Herald Journal, Nov. 10, 2003
Local woman helps get stricter CWD testing guidelines
By Julie Yurek
Identifying and tracking elk and deer afflicted with Chronic Wasting Disease (CWD) became easier, thanks to Brenda Hartkopf of Howard Lake.
She is a member of the Minnesota CWD Task Force that was created in August 2002, shortly before the first case of CWD was found in the state. She is also the executive secretary in the Minnesota Elk Breeders organization.
The task force went to the state legislature this year and was able to make it mandatory to test for CWD and to register elk and deer producers with the Board of Animal Health (BAH).
More than 330 elk were euthanized and tested in the state since the investigation began in August 2002. The BAH recently finished its investigation for the disease.
CWD was discovered in a single captive elk in Aitkin County, and also Stearns County, where the Aitkin elk was purchased. Another infected elk was located in Wisconsin. It too came from the Stearns farm, Hartkopf said.
When CWD was found in the state, elk and deer farmers had to trace their records back five years, Hartkopf said.
No elk farms in the area were found to have the disease.
Organizations in the task force include the Minnesota Department of Natural Resources (DNR), Minnesota Department of Health, USDA, Minnesota Elk Breeders, Minnesota Deer Breeders, and Minnesota Deer Hunters Association.
Mandatory testing is testing every animal that dies after the age of 16 months or is slaughtered, Hartkopf said.
For example, the Hartkopfs have slaughtered about 45 of their animals, all of which were tested.
The samples can either be taken to the University of Minnesota personally where it is done for free, or for a fee, it can be taken to a veterinarian for testing, she said.
They usually take it to the U of M, she added.
However, before the university offered testing, the Hartkopfs spent a total of about $1,200 for testing in the last five years.
There are also state inspected slaughterhouses that can take a sample for no charge. But a federal slaughterhouse won't take a sample, she said.
In recent years, more options for samples and testing have become available, she said.
"I think mandatory testing is really good," she said. "It's a good program because it can catch the disease early."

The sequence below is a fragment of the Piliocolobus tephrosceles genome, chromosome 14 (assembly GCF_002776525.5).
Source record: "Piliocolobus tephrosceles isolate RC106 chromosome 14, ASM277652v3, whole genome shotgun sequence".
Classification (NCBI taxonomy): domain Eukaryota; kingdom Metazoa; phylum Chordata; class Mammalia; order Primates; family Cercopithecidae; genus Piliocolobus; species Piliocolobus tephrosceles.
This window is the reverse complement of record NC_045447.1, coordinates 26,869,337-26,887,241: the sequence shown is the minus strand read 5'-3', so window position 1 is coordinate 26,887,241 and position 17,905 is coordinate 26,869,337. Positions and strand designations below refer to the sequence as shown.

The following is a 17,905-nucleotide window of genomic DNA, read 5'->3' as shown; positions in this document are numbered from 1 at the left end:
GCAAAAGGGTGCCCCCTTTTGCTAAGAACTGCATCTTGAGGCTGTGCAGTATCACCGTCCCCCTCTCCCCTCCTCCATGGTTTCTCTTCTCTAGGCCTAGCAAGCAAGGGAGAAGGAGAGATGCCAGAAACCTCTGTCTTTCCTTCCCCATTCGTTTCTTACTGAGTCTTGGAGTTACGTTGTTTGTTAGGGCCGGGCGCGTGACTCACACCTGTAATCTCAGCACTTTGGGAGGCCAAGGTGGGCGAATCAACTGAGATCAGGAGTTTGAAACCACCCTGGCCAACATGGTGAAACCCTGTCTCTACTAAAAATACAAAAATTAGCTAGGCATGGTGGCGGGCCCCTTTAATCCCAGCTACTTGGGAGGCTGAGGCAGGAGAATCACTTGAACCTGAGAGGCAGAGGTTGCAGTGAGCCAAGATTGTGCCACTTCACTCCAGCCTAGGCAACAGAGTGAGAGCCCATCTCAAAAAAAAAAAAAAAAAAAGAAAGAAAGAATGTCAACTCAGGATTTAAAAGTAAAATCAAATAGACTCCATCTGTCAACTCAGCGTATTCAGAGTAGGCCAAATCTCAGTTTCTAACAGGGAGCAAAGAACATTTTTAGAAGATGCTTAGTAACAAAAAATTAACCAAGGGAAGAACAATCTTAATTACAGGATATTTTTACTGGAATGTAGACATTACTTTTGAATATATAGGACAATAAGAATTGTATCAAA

Before mandatory testing, it was on a volunteer basis because there wasn't compensation if a herd was infected, she said.
Even with voluntary testing, about 70 percent of elk producers were testing, Hartkopf said. However, there weren't nearly as many deer producers testing, she added.
As for registering one's herd, Hartkopf feels it puts everyone on the same level. "It's better security and more safety nets," she said.
The BAH receives a copy of all animal movement an owner makes. For example, activities such as selling an animal or loaning a bull for breeding purposes require documentation that that animal was moved from one location to another, Hartkopf said.
"It's more work on our part, but it's important. We must ensure safety," she said.
The Hartkopfs were already registered with the BAH before it became mandatory.
A debilitating disease
There is no live testing for the disease yet, so animals must be euthanized in order to get a sample for testing, she said.
The disease has not been detected in the state's wild deer population, according to the DNR web site, www.dnr.state.mn.us.
CWD is a contagious fatal disease primarily found in the deer and elk population. Research suggests that humans, cattle, and other domestic livestock are resistant to natural transmission. There have not been any reported cases of human infection, according to the Chronic Wasting Disease Alliance web site, www.cwd-info.org.
It is a neurological disease that produces small lesions in brains of the infected animal. The disease is characterized by loss of body condition, behavioral abnormalities, and death.
CWD is similar to mad cow disease in cattle and scrapie in sheep.
Typical signs of the disease include drooping head or ears, poor body condition, tremors, stumbling, increased salivation, difficulty swallowing, or excessive thirst or urination, according to the DNR.
The disease was first discovered in Colorado and Wyoming, and has since been detected in wild or captive animals in South Dakota, Nebraska, Kansas, Oklahoma, New Mexico, Montana, Wisconsin, Saskatchewan, Alberta, and Canada.
The DNR asked hunters to submit samples for testing last year. It will begin another year of intensive testing this hunting season.